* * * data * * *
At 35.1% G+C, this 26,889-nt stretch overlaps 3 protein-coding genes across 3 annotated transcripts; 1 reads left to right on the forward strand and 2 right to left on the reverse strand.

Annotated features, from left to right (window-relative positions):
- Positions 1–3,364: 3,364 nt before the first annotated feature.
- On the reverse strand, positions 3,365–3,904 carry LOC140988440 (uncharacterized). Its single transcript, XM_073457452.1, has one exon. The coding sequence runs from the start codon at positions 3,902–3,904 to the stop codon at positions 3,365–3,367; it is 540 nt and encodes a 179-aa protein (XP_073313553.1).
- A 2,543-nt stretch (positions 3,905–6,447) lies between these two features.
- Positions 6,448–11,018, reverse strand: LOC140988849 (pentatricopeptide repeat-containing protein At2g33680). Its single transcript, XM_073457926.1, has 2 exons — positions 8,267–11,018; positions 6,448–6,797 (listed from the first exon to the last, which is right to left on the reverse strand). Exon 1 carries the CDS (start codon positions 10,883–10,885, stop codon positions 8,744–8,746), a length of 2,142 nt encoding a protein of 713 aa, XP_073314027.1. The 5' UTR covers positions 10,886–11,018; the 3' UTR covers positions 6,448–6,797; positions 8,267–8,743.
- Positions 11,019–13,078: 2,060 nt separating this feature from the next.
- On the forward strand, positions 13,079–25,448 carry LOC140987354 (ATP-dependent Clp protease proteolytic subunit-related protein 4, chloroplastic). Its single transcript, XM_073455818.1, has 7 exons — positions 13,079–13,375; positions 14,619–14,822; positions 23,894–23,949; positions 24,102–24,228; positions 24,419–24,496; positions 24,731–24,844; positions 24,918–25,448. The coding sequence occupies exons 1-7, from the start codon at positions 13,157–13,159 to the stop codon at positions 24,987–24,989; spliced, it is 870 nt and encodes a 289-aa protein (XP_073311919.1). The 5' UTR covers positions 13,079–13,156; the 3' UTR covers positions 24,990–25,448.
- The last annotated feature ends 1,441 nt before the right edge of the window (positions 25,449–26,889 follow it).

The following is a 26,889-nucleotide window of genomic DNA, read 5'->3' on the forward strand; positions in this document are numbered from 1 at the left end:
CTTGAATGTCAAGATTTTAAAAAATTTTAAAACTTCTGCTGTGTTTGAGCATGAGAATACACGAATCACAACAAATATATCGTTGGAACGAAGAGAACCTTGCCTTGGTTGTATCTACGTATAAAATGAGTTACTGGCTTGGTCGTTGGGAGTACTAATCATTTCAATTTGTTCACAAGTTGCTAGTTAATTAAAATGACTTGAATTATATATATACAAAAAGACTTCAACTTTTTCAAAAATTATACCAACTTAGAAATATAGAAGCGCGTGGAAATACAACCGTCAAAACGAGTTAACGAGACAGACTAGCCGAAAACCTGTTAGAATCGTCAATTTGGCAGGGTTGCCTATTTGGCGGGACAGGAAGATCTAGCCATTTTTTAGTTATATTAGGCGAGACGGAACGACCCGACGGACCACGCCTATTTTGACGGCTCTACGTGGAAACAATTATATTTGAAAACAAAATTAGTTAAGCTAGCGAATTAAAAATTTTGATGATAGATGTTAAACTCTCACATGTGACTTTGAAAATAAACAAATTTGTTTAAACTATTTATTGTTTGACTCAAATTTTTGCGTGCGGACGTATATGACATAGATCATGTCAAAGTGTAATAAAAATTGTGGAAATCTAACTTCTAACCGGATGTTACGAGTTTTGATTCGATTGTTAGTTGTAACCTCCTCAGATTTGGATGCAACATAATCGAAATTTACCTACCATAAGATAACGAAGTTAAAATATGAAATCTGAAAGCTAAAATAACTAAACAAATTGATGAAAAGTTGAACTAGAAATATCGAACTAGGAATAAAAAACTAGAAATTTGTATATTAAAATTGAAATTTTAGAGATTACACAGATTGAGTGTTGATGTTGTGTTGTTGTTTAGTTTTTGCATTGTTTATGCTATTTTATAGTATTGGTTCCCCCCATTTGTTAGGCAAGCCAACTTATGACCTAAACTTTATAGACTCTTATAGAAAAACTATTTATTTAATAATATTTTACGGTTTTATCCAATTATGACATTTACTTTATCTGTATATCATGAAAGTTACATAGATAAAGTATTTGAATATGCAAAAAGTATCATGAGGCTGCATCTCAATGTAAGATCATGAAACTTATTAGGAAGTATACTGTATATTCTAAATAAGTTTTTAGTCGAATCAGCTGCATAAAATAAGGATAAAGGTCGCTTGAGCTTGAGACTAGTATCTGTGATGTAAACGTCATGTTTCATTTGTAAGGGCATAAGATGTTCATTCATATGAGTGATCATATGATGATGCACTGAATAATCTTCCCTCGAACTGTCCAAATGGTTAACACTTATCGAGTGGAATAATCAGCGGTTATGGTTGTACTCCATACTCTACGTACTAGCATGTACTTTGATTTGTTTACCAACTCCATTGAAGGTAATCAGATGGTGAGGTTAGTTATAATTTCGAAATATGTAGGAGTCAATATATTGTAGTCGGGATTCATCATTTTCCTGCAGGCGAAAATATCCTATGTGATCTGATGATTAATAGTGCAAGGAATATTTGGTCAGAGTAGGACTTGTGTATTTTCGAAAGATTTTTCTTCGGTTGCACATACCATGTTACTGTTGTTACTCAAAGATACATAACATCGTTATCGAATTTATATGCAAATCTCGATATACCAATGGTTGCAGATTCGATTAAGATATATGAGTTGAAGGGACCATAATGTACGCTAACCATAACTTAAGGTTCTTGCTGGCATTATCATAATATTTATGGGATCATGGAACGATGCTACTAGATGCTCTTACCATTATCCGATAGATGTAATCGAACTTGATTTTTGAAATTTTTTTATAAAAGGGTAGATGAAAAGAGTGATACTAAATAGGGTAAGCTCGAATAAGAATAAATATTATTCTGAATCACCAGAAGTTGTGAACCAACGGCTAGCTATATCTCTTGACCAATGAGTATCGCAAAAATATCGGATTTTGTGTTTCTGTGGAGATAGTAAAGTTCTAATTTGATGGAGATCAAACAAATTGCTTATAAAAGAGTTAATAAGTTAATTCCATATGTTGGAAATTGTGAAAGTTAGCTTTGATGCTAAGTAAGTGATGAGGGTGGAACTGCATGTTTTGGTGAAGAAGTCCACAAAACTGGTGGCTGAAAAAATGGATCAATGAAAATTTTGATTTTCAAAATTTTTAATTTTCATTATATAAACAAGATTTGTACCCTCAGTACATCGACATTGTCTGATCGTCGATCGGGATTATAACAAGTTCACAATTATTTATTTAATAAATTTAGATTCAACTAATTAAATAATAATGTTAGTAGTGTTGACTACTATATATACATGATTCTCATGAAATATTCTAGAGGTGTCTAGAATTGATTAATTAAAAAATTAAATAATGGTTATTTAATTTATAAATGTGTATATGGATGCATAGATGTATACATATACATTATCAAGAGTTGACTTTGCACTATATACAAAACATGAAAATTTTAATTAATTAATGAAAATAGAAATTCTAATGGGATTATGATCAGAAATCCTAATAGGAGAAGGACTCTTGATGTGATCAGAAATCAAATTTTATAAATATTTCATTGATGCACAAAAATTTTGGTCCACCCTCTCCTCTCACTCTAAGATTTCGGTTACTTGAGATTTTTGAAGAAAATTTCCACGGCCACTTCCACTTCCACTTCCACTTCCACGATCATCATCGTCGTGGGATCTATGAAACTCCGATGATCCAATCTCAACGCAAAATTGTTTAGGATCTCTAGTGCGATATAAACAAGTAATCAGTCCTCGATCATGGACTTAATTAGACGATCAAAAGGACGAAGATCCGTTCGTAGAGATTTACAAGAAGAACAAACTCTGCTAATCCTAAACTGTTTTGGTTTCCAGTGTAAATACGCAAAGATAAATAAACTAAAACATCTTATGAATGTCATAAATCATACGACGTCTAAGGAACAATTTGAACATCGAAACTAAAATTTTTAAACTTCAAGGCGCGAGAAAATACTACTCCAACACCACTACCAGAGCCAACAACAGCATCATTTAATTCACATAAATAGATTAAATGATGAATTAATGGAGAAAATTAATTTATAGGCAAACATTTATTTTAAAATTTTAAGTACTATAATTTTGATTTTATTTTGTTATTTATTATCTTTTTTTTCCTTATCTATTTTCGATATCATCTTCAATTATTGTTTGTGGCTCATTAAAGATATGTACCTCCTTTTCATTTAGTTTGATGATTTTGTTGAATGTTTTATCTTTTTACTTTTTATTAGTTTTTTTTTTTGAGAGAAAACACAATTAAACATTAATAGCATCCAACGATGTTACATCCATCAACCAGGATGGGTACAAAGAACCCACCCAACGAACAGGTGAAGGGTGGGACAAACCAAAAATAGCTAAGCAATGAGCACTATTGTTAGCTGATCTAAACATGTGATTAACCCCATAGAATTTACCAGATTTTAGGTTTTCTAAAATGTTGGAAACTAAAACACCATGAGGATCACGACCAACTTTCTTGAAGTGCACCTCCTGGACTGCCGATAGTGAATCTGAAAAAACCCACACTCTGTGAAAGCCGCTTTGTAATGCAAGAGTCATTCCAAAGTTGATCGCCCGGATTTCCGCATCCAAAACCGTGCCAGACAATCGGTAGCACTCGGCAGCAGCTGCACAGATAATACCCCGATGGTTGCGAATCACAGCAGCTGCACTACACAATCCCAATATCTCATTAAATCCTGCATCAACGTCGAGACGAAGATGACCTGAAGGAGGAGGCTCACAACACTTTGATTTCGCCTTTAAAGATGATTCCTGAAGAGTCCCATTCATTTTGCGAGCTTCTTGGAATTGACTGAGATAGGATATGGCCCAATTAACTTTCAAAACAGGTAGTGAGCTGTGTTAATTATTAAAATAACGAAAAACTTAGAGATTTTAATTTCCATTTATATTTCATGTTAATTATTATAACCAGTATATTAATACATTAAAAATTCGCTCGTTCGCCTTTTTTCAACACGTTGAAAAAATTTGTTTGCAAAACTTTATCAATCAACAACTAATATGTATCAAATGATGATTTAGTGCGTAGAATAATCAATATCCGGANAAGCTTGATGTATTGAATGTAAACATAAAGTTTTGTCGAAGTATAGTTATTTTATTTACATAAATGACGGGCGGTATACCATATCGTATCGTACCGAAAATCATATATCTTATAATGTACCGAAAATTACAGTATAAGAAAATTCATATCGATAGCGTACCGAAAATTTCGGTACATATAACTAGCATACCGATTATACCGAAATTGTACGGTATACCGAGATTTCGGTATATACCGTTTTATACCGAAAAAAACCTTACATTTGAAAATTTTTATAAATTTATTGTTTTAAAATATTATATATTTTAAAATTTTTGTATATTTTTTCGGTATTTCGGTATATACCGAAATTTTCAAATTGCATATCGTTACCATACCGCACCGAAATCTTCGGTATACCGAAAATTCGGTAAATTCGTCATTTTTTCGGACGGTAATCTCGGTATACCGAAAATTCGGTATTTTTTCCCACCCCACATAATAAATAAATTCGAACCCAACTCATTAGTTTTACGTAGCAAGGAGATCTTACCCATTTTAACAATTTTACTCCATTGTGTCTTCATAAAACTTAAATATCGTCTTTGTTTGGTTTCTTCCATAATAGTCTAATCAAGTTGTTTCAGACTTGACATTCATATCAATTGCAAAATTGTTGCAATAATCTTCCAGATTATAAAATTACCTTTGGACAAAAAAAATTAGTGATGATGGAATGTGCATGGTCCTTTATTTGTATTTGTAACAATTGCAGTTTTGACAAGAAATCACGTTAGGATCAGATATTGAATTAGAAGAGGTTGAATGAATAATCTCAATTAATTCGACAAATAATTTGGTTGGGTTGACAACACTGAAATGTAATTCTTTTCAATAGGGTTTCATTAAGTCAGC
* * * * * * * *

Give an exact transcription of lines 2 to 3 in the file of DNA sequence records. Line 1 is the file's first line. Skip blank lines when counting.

Annotated features, from left to right (window-relative positions):
- Positions 1–3,364: 3,364 nt before the first annotated feature.